Introduced in 2011, Chromebooks were little more than a web browser in the form of a laptop. However, a decade later, not only do Chromebooks dominate the classroom, as cloud computing continues its ascendence and remote work is embraced, Chromebooks have become the low-cost alternative to traditional laptops.
On July 26, 2019, New York Governor Andrew Cuomo signed the Stop Hacks and Improve Electronic Data Security (or SHIELD) Act into law. With the passing of this law, businesses with operations in New York now must put certain safeguards in place to help protect the private information disclosed to them by New York residents.
We throw the term “best practice” around a lot… enough that, without an appreciation for what the term actually means, it can start to sound like just another buzzword that the IT guy is using to sound more impressive. We assure you that this is not the case, and that the term “best practice” actually does mean something.
For the average business, upgrading technology comes with some risks. Will you get the return on your investment back fast enough to make your investment worthwhile? Will the technology solve the operational problems you are trying to confront? Do you have the available capital to make significant upgrades? These questions and more can keep a business from taking advantage of the amazing benefits many new technologies can bring. Today, we thought we’d outline four signs that will tell you when it’s time to upgrade your business’ technology.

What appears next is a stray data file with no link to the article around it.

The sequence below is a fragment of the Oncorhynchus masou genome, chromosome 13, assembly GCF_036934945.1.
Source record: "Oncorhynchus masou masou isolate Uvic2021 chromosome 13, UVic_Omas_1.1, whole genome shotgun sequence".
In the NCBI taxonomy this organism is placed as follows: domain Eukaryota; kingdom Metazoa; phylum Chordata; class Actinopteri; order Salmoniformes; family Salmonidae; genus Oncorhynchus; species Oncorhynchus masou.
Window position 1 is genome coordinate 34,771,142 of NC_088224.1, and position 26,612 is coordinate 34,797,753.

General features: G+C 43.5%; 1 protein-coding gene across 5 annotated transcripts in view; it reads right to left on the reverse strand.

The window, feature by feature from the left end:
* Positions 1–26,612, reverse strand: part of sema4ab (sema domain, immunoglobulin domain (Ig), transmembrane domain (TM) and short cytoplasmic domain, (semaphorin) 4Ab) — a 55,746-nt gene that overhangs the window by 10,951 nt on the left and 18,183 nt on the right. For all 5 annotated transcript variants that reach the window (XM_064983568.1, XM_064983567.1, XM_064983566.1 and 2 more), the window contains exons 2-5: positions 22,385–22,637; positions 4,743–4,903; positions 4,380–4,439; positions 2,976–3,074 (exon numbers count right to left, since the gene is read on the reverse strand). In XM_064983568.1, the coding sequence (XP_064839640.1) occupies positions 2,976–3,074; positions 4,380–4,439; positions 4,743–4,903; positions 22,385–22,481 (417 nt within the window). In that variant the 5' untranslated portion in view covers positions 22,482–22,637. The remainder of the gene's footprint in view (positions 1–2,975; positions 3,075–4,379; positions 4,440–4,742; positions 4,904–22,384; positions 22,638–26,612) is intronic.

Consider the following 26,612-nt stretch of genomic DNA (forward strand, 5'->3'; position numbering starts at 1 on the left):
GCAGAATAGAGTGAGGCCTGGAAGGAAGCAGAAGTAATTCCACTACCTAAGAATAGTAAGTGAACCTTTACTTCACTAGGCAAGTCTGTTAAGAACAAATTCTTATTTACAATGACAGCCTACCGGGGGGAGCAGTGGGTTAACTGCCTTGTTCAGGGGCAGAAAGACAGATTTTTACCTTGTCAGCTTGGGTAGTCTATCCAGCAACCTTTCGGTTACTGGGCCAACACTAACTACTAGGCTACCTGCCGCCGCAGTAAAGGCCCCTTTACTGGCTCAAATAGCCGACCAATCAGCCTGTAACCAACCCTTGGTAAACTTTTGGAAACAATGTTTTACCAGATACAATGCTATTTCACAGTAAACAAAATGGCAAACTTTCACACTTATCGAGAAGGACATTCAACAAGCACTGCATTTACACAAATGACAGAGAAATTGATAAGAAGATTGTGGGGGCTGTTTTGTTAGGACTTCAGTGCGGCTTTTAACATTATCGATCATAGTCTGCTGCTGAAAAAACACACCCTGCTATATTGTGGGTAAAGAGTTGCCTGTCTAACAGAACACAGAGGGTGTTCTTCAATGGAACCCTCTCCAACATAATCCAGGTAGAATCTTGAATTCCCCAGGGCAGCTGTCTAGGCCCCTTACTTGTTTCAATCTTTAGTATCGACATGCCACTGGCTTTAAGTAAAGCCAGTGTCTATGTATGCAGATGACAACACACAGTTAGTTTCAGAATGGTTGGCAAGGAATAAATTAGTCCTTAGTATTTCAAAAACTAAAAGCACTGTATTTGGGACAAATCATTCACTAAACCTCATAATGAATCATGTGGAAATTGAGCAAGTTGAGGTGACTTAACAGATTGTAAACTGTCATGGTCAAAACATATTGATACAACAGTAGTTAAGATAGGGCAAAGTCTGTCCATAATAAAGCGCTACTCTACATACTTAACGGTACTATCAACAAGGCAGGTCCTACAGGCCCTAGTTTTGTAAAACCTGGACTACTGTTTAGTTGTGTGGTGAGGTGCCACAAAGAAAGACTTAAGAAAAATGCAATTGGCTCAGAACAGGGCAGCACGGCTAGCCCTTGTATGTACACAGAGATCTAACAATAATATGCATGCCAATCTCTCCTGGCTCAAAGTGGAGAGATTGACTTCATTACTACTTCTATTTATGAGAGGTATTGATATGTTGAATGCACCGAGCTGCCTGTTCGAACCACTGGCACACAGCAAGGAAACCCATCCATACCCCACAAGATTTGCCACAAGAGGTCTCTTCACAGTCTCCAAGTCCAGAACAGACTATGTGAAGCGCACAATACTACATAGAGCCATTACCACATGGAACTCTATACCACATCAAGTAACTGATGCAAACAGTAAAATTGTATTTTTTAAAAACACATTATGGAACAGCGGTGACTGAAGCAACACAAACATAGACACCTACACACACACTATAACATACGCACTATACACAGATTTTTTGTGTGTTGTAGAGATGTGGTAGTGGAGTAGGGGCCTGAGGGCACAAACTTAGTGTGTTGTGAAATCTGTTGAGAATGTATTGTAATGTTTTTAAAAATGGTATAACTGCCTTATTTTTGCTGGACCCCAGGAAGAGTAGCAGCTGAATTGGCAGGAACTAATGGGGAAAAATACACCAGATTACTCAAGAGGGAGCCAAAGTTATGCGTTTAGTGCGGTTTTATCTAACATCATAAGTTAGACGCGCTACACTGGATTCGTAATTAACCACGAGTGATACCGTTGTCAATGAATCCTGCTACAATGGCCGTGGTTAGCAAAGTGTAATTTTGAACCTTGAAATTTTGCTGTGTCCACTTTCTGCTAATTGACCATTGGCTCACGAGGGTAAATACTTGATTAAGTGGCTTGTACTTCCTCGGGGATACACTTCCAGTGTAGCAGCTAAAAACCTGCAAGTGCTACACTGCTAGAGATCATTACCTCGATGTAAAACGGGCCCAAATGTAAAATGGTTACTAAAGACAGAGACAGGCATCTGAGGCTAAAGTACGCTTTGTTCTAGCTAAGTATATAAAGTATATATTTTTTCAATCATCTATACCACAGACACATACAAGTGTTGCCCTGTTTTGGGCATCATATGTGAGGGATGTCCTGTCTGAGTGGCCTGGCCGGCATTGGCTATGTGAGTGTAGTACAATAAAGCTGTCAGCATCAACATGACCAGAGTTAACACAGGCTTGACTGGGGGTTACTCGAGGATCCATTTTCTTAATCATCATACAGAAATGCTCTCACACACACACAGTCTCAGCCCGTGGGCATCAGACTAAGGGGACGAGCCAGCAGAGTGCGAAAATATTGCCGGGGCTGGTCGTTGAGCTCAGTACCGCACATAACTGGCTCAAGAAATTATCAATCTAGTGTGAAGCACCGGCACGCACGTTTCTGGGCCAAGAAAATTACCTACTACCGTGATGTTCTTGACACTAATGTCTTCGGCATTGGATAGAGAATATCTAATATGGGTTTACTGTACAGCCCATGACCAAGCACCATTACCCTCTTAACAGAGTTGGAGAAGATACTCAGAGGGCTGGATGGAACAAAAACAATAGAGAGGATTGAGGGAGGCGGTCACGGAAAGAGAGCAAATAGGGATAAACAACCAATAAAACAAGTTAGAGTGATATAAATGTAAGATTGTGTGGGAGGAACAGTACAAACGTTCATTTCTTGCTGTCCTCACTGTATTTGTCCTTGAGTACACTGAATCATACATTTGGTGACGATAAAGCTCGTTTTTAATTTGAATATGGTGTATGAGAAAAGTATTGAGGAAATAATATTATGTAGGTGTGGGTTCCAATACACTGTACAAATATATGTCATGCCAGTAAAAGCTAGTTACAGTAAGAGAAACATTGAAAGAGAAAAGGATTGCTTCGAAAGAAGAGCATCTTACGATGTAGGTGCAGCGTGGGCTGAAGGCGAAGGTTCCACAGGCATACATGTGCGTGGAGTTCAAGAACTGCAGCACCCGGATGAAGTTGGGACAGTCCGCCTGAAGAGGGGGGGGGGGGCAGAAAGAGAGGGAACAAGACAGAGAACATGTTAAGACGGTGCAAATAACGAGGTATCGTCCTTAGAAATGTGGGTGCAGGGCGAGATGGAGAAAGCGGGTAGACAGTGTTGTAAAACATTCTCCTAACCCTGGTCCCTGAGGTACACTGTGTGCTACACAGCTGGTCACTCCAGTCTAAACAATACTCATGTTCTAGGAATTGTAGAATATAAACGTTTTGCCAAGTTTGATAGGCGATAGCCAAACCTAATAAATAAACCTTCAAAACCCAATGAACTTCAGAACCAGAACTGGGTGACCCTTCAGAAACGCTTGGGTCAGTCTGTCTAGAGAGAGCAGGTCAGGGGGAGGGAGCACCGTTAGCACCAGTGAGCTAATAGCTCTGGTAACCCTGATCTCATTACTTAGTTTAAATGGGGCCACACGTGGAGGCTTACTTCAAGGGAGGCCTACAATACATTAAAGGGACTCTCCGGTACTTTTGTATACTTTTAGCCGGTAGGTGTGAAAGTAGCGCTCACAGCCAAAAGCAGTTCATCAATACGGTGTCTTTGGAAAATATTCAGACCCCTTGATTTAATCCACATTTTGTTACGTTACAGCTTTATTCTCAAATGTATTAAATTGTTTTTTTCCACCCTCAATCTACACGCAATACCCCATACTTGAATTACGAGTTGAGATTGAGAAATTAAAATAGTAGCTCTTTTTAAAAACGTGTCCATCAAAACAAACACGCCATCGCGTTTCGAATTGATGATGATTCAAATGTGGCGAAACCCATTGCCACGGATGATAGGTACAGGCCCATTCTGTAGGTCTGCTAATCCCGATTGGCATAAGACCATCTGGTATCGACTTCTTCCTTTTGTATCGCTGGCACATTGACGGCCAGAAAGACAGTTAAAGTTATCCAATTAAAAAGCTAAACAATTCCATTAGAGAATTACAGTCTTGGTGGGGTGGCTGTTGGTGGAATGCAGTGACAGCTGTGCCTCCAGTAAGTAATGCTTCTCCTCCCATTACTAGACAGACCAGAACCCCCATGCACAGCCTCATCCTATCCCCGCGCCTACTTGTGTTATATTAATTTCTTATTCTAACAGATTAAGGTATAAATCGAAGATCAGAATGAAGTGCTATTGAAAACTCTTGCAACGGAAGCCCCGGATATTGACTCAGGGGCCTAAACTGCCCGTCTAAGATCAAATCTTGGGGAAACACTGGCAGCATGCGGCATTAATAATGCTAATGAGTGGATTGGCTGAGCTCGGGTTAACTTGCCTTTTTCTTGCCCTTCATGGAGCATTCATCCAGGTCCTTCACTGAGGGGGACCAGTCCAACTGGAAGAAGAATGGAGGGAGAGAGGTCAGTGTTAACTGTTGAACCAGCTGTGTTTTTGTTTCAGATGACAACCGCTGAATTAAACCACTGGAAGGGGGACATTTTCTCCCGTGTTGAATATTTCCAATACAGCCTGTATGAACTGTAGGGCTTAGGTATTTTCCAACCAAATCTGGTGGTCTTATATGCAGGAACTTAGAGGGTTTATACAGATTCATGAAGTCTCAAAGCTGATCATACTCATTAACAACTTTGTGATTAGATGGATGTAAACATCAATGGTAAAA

A virtual private network, or VPN, is a critical part of keeping your business safe while operations are taking place out of the office, but a discussion needs to be had about what a VPN can do and what a VPN cannot do. This is especially important to know for keeping your company safe, so without further ado, let’s dive in.
Historically there have been several methods to transfer data from one system to the next, and while the cloud has rendered many of them irrelevant and unnecessary, that doesn’t mean they aren’t used by people looking to move data quickly. Many professionals still opt to use USB flash drives to keep certain data close at hand, but how at risk does this put the data on these drives?